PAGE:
The volatility in the Biotech sector over the last week (like the iShares Nasdaq Biotech Index (IBB) down 7% and at one point down 10% yesterday!) has raised some eyebrows as it marks one of the first bouts of equity volatility amidst a backdrop of extreme volatility among almost every other publicly traded risk asset, including commodities, currencies and U.S. Treasuries. I, like many market participants, have been confounded by the lack of equity vol given QE coming to an end and the potential for higher rates. Which is why keeping an eye on the slightest uptick in volatility in some of the most beloved equity sectors makes a lot of sense.
As for Biotech, a look at the valuations the four largest components of the $IBB – AMGN, BIIB, GILD and CELG (which make up about a third of the weight of the etf) – are not exactly expensive when you consider their expected growth. But its safe to say that my not be the case further down the market cap food-chain, like in the XBI (the S&P Biotech etf) which is far more evenly weighted among a much broader group of smaller market cap stocks which is far less palatable from a valuation perspective. The XBI displayed far greater volatility in the last week than did its larger cap brethren, the IBB. At one point in the last week the XBI was down 15% from the recent all time high made on March 20th, and is still down 10% (vs now 7% decline and at its worst 10% decline in IBB). This is an important comparison as it reflects the likelihood that if we are in fact going to get an equity correction it is likely to start in small caps, and then find its way into large caps.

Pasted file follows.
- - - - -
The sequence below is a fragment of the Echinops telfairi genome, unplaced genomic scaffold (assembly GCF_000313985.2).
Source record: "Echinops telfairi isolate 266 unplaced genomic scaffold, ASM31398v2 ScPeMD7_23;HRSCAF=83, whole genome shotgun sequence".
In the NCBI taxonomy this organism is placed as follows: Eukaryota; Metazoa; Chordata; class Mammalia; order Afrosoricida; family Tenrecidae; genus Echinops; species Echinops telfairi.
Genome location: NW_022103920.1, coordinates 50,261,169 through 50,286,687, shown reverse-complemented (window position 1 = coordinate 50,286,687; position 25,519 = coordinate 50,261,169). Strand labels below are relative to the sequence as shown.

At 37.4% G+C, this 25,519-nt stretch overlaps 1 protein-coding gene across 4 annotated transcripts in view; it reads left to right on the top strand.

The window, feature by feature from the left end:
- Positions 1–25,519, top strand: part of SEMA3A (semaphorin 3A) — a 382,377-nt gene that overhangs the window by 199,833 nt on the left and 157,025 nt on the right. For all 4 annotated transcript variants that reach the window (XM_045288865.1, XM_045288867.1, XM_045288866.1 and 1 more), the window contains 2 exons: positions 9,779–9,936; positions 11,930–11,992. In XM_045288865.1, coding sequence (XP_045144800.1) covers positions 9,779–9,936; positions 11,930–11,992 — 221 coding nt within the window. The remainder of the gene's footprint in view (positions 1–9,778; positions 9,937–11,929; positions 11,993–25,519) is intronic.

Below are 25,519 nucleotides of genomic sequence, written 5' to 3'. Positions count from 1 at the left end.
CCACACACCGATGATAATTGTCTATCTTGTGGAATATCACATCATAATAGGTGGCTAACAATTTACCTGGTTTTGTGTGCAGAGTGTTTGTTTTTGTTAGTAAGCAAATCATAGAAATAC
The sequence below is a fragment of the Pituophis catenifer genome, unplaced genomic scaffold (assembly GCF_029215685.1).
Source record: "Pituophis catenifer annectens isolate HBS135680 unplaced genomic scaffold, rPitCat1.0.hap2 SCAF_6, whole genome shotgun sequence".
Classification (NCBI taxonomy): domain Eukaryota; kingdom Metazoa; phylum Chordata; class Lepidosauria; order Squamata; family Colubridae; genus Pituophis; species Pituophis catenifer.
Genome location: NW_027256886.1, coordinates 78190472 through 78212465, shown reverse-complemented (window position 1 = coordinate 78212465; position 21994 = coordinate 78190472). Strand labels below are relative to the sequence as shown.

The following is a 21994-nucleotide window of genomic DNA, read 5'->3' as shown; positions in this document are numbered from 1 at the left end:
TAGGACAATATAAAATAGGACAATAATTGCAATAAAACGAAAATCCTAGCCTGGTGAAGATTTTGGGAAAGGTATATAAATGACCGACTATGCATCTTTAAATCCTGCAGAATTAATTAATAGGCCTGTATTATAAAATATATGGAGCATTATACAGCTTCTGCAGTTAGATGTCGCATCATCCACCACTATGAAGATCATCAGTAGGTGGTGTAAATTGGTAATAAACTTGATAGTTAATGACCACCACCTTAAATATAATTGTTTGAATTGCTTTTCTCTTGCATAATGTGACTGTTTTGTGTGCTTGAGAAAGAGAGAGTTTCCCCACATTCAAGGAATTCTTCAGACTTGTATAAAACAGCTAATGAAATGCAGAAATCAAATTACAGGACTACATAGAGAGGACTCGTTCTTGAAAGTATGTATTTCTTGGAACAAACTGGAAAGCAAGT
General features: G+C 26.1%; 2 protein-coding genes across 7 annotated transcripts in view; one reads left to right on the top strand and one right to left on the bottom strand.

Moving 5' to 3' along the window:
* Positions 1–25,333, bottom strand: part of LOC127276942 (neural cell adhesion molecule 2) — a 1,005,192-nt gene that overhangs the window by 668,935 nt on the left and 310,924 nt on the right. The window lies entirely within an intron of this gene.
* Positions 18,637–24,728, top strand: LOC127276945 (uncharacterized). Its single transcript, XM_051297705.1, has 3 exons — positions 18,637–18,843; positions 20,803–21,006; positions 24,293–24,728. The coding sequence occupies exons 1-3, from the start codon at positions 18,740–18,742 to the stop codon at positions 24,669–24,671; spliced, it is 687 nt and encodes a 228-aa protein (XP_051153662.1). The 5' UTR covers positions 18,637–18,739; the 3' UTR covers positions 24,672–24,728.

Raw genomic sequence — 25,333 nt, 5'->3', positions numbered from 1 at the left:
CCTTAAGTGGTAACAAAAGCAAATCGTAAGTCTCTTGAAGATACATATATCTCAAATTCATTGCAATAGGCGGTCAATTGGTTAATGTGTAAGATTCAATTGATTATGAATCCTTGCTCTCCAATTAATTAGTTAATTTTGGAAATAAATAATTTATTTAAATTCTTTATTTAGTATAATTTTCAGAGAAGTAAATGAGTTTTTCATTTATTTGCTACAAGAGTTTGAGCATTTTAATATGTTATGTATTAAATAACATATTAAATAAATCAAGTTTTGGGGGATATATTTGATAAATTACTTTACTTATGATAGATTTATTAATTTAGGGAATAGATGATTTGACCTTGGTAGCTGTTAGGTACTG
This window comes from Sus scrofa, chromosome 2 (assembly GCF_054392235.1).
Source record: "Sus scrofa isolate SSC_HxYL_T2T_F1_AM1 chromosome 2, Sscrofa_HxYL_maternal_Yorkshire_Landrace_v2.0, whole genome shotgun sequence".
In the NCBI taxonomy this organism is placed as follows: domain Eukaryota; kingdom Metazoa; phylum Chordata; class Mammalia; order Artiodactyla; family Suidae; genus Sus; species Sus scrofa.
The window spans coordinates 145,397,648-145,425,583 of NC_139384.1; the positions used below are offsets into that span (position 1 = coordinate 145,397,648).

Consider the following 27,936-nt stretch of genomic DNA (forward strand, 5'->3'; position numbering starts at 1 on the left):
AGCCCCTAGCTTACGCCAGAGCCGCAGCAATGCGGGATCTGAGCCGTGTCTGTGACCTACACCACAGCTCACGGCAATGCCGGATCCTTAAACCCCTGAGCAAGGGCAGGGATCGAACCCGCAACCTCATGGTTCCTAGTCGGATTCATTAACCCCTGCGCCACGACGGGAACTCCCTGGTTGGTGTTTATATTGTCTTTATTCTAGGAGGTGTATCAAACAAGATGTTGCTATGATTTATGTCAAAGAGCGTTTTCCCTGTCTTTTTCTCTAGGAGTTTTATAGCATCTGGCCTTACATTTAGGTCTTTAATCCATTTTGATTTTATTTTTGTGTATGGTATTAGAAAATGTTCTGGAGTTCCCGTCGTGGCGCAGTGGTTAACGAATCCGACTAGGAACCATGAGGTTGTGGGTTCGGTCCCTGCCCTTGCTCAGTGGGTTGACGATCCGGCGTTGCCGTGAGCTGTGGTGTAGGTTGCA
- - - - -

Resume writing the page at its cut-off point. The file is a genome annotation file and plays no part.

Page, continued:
Which brings me to the Russell 2000, and specifically the IWM. Many observed the long period of under-performance to the Nasdaq and the S&P in 2014 and took it as a potential harbinger of a broad market correction to come. Well, the IWM eventually broke out this year to new all time highs. But now it could threatening a failure:[caption id="attachment_52288" align="aligncenter" width="600"] IWM 1yr chart from Bloomberg[/caption]
If the IWM were to break $120 (which was the prior breakout level) and also the March low, then we could see a quick move back towards the 2015 low of $115.
I want to isolate that $115 level and play for a move back there in the coming weeks. Why in the coming weeks? Yesterday in the MorningWord (here) I highlighted the early weakness in the first few weeks of each new quarter over the last year, despite the S&P 500’s year end gain of 13%:
From April 4th to April 14th 2014 the SPX dropped nearly 4.5%
From July 3rd to Aug 7th 2014 the SPX dropped a little more than 4%
From Sept 30th to Oct 15th 2014 the SPX dropped about 7.5%
From Dec 31, 2014 to Feb 2nd 2015 the SPX dropped nearly 4%
And I also suspect we could see some weakness into earnings season as corporate earnings growth is crimped by the surging dollar. While stocks in the Russell 2000 tend to be less susceptible to dollar strength due to less overseas exposure they will likely be prone to volatility in domestic economic data like the weak durable goods data we got Wednesday.
Here is the trade:
Trade: IWM ($122.85) Buy to open May 120/115/110 Put Butterfly for .55
-Buy to open 1 May 120 put for 2.05
-Sell to open 2 May 115 puts at 1.00 each or 2.00 total
-Buy to open 1 May 110 put for .50
Break-Even on May expiration:
Profits: between 119.45 and 110.55 make up to 4.45, with max gain of 4.45 at 115
Losses: up to .55 between 110 and 110.55 & between 119.45 and 120, max loss of .55 below 110 and above 120
Rationale: This could be a set it and forget it type trade because of it’s nearly 10-1 payout potential. If the market does in fact see further weakness the target of 115 seems entirely possible and would be a nice win whether it happened next week or in the days before May expiration. But as with any fly the closer it happens towards expiration the better. But at .55 it’d be hard to mess this one up on any kind of sell-off.